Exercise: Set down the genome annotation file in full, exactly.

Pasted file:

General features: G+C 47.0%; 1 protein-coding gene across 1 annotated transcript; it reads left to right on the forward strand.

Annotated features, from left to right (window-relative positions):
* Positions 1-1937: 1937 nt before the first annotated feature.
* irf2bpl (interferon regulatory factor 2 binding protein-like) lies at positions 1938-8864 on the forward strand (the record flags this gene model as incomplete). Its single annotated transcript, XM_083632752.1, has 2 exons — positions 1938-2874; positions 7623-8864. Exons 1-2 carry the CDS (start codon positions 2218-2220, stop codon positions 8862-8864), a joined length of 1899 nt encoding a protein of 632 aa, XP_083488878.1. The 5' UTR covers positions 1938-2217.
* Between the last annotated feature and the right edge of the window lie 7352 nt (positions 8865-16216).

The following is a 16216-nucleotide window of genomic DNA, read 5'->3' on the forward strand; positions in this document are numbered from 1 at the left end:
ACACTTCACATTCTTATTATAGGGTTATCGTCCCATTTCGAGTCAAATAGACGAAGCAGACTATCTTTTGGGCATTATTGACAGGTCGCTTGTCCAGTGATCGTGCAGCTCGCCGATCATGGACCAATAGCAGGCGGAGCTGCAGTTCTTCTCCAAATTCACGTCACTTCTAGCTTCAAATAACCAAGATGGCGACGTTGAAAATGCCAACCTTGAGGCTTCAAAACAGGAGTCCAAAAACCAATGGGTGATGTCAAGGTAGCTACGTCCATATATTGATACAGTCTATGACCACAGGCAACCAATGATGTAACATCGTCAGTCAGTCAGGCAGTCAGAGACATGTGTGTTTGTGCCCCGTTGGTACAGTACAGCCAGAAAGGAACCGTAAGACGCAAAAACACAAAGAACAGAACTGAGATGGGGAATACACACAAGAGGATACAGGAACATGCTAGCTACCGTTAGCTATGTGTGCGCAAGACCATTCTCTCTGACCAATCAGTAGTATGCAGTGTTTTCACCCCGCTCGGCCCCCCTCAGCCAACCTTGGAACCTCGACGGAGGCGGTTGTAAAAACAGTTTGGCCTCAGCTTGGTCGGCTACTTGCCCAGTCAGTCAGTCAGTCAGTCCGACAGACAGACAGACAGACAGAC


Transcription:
General features: G+C 47.0%; 1 protein-coding gene across 1 annotated transcript; it reads left to right on the forward strand.

Annotated features, from left to right (window-relative positions):
* Positions 1-1937: 1937 nt before the first annotated feature.
* irf2bpl (interferon regulatory factor 2 binding protein-like) lies at positions 1938-8864 on the forward strand (the record flags this gene model as incomplete). Its single annotated transcript, XM_083632752.1, has 2 exons — positions 1938-2874; positions 7623-8864. Exons 1-2 carry the CDS (start codon positions 2218-2220, stop codon positions 8862-8864), a joined length of 1899 nt encoding a protein of 632 aa, XP_083488878.1. The 5' UTR covers positions 1938-2217.
* Between the last annotated feature and the right edge of the window lie 7352 nt (positions 8865-16216).

The following is a 16216-nucleotide window of genomic DNA, read 5'->3' on the forward strand; positions in this document are numbered from 1 at the left end:
ACACTTCACATTCTTATTATAGGGTTATCGTCCCATTTCGAGTCAAATAGACGAAGCAGACTATCTTTTGGGCATTATTGACAGGTCGCTTGTCCAGTGATCGTGCAGCTCGCCGATCATGGACCAATAGCAGGCGGAGCTGCAGTTCTTCTCCAAATTCACGTCACTTCTAGCTTCAAATAACCAAGATGGCGACGTTGAAAATGCCAACCTTGAGGCTTCAAAACAGGAGTCCAAAAACCAATGGGTGATGTCAAGGTAGCTACGTCCATATATTGATACAGTCTATGACCACAGGCAACCAATGATGTAACATCGTCAGTCAGTCAGGCAGTCAGAGACATGTGTGTTTGTGCCCCGTTGGTACAGTACAGCCAGAAAGGAACCGTAAGACGCAAAAACACAAAGAACAGAACTGAGATGGGGAATACACACAAGAGGATACAGGAACATGCTAGCTACCGTTAGCTATGTGTGCGCAAGACCATTCTCTCTGACCAATCAGTAGTATGCAGTGTTTTCACCCCGCTCGGCCCCCCTCAGCCAACCTTGGAACCTCGACGGAGGCGGTTGTAAAAACAGTTTGGCCTCAGCTTGGTCGGCTACTTGCCCAGTCAGTCAGTCAGTCAGTCCGACAGACAGACAGACAGACAGAC